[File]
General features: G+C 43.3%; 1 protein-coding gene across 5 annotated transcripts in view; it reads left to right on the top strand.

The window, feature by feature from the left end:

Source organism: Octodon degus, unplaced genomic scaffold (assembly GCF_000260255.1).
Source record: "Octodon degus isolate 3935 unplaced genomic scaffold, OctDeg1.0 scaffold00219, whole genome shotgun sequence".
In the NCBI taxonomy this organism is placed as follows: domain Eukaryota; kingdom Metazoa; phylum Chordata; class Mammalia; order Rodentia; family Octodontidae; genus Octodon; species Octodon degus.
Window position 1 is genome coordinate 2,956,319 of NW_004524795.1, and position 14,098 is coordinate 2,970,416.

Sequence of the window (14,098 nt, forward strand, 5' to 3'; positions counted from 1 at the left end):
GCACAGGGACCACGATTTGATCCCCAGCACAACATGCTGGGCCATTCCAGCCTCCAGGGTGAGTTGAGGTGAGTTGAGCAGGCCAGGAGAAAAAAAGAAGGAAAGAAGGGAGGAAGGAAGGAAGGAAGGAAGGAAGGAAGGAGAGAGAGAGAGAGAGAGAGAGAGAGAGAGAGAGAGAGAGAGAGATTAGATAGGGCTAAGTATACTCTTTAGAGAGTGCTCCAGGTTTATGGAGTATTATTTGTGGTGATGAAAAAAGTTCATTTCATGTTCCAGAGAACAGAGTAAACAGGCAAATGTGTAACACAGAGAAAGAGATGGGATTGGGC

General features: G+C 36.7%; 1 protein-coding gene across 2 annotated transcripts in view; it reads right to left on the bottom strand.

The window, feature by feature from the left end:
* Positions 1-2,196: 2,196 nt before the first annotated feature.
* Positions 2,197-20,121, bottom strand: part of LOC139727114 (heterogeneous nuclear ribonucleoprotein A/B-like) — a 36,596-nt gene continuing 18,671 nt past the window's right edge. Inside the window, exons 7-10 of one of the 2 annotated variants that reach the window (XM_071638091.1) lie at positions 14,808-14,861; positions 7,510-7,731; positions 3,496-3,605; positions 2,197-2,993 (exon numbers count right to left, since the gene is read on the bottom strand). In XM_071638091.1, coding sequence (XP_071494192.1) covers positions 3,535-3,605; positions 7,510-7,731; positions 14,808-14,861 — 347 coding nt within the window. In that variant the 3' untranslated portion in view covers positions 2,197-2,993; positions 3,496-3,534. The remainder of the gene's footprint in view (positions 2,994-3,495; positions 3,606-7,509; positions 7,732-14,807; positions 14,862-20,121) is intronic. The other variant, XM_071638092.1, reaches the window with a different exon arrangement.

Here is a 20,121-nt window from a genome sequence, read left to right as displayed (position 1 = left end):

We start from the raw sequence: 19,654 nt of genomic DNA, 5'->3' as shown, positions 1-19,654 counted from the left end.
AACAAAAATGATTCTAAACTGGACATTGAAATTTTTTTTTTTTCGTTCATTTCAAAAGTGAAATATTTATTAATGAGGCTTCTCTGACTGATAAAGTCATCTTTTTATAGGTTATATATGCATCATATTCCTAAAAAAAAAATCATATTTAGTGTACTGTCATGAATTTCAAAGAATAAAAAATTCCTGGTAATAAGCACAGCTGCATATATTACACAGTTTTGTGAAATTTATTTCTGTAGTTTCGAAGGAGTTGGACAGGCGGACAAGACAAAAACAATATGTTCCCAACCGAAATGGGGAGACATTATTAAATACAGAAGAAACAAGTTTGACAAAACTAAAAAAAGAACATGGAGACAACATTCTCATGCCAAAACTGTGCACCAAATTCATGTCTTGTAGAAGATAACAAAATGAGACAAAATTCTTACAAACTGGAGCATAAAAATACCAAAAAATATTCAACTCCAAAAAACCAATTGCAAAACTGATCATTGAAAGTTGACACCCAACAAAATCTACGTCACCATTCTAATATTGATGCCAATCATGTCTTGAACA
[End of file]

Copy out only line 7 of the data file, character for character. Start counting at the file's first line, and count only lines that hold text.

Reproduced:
Sequence of the window (14,098 nt, forward strand, 5' to 3'; positions counted from 1 at the left end):